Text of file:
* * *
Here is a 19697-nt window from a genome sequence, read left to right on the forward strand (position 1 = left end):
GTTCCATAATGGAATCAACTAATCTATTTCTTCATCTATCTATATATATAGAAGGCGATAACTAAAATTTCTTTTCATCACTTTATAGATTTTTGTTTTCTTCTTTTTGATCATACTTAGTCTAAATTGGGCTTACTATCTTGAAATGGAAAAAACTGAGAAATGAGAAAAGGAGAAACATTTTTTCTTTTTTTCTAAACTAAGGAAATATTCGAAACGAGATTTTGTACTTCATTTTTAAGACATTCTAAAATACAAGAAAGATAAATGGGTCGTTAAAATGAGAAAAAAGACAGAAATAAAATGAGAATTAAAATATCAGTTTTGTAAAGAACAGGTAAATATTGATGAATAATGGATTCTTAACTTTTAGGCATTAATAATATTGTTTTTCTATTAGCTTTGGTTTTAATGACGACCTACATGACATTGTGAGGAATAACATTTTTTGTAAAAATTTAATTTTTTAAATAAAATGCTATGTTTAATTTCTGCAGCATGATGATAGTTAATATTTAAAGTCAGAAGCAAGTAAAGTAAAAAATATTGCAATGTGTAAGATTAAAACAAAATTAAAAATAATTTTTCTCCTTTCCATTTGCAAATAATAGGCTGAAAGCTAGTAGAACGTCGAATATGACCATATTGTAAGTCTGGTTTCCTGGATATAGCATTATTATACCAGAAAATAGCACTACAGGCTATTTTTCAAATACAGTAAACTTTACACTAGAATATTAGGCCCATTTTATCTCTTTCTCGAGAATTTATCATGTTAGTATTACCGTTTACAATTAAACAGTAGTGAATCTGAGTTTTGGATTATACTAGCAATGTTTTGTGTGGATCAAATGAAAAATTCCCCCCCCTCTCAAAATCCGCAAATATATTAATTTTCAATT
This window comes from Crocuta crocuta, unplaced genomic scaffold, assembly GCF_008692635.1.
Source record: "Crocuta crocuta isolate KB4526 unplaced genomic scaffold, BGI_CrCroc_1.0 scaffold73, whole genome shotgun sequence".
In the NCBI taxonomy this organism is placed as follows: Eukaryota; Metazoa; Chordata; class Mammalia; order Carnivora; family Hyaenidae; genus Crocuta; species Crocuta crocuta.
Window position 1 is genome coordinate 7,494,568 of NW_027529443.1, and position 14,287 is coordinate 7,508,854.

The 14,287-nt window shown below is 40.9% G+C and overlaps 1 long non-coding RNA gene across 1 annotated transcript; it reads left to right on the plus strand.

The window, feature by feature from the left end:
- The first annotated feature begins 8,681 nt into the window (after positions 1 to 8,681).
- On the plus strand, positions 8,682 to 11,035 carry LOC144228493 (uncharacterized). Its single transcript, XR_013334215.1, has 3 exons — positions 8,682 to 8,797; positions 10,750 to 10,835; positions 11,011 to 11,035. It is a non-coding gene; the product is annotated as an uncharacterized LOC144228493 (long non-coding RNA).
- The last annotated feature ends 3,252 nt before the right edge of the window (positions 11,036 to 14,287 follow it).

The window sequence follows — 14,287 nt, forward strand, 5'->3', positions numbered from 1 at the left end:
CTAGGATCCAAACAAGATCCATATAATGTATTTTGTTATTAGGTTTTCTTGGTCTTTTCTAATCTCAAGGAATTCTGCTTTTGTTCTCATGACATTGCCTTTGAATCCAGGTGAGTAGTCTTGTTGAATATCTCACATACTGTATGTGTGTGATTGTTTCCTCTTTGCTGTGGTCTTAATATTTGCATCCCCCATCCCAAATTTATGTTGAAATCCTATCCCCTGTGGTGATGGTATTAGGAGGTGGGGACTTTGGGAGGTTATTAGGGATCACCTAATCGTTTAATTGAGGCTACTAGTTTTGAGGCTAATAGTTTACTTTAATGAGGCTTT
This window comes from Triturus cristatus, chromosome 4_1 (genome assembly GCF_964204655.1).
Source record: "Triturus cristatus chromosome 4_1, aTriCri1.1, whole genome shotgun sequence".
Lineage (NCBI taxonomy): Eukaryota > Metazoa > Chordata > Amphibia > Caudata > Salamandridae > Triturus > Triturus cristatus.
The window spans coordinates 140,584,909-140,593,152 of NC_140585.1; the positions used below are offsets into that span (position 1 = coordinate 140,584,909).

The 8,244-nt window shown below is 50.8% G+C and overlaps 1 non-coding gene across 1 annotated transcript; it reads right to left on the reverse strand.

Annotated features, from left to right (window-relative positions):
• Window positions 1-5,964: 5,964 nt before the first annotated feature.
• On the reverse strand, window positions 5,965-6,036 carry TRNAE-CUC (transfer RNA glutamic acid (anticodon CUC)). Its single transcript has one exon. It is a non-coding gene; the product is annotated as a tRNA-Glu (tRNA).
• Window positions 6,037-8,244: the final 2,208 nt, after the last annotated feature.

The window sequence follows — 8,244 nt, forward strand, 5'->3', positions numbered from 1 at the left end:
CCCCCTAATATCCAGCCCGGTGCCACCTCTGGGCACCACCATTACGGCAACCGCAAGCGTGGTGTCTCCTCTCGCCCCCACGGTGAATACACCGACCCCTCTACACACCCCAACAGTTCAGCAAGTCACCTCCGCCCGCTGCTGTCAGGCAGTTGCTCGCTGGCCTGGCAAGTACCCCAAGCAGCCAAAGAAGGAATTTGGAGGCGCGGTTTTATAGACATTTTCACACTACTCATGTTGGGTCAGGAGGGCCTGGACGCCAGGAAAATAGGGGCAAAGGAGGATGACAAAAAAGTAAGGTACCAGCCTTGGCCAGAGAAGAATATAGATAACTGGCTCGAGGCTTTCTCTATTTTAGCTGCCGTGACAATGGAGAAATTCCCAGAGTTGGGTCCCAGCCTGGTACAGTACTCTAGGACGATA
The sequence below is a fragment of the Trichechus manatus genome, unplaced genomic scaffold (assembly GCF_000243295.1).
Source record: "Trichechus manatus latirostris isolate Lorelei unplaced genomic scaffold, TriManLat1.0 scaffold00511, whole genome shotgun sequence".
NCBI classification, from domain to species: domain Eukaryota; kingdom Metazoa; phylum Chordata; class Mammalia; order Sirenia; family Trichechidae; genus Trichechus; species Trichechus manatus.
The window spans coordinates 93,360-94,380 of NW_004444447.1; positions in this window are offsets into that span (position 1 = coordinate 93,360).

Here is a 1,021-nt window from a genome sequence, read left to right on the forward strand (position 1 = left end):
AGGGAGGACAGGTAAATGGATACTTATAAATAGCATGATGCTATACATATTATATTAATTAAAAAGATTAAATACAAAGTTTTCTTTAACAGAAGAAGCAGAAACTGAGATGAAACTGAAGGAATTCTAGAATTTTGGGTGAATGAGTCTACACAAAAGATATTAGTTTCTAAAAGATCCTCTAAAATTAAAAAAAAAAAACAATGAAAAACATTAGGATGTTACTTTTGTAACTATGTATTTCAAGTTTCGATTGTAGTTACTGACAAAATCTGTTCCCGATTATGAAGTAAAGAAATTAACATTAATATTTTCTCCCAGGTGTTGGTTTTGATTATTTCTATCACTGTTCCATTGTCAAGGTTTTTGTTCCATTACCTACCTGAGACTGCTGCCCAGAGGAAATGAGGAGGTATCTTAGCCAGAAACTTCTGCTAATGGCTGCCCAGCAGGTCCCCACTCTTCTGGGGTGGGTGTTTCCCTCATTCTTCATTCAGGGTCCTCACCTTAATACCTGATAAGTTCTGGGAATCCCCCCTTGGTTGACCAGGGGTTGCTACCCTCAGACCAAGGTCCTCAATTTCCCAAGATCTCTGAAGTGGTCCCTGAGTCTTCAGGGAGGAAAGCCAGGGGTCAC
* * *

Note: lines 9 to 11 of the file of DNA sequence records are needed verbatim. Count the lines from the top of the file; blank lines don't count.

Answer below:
- The first annotated feature begins 8,681 nt into the window (after positions 1 to 8,681).
- On the plus strand, positions 8,682 to 11,035 carry LOC144228493 (uncharacterized). Its single transcript, XR_013334215.1, has 3 exons — positions 8,682 to 8,797; positions 10,750 to 10,835; positions 11,011 to 11,035. It is a non-coding gene; the product is annotated as an uncharacterized LOC144228493 (long non-coding RNA).
- The last annotated feature ends 3,252 nt before the right edge of the window (positions 11,036 to 14,287 follow it).